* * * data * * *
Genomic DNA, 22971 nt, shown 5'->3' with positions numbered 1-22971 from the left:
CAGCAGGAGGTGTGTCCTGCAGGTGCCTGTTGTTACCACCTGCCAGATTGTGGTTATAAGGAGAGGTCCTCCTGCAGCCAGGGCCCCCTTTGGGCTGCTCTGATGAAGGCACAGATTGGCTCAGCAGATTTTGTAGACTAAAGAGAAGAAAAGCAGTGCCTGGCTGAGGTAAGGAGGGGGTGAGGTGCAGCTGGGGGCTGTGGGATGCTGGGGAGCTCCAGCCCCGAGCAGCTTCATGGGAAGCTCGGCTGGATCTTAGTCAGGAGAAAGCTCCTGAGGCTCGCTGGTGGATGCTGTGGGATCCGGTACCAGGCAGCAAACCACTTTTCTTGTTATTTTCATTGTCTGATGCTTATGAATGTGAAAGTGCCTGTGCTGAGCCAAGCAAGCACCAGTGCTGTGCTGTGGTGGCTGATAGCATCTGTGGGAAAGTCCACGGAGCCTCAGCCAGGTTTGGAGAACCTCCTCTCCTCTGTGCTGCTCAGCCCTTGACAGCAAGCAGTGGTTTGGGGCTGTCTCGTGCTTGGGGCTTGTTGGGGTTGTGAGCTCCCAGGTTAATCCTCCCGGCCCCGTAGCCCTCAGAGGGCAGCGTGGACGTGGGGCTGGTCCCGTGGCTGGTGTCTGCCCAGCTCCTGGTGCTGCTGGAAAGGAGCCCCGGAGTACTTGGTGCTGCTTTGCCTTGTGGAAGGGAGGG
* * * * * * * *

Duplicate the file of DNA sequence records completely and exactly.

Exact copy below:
Genomic DNA, 22971 nt, shown 5'->3' with positions numbered 1-22971 from the left:
CAGCAGGAGGTGTGTCCTGCAGGTGCCTGTTGTTACCACCTGCCAGATTGTGGTTATAAGGAGAGGTCCTCCTGCAGCCAGGGCCCCCTTTGGGCTGCTCTGATGAAGGCACAGATTGGCTCAGCAGATTTTGTAGACTAAAGAGAAGAAAAGCAGTGCCTGGCTGAGGTAAGGAGGGGGTGAGGTGCAGCTGGGGGCTGTGGGATGCTGGGGAGCTCCAGCCCCGAGCAGCTTCATGGGAAGCTCGGCTGGATCTTAGTCAGGAGAAAGCTCCTGAGGCTCGCTGGTGGATGCTGTGGGATCCGGTACCAGGCAGCAAACCACTTTTCTTGTTATTTTCATTGTCTGATGCTTATGAATGTGAAAGTGCCTGTGCTGAGCCAAGCAAGCACCAGTGCTGTGCTGTGGTGGCTGATAGCATCTGTGGGAAAGTCCACGGAGCCTCAGCCAGGTTTGGAGAACCTCCTCTCCTCTGTGCTGCTCAGCCCTTGACAGCAAGCAGTGGTTTGGGGCTGTCTCGTGCTTGGGGCTTGTTGGGGTTGTGAGCTCCCAGGTTAATCCTCCCGGCCCCGTAGCCCTCAGAGGGCAGCGTGGACGTGGGGCTGGTCCCGTGGCTGGTGTCTGCCCAGCTCCTGGTGCTGCTGGAAAGGAGCCCCGGAGTACTTGGTGCTGCTTTGCCTTGTGGAAGGGAGGG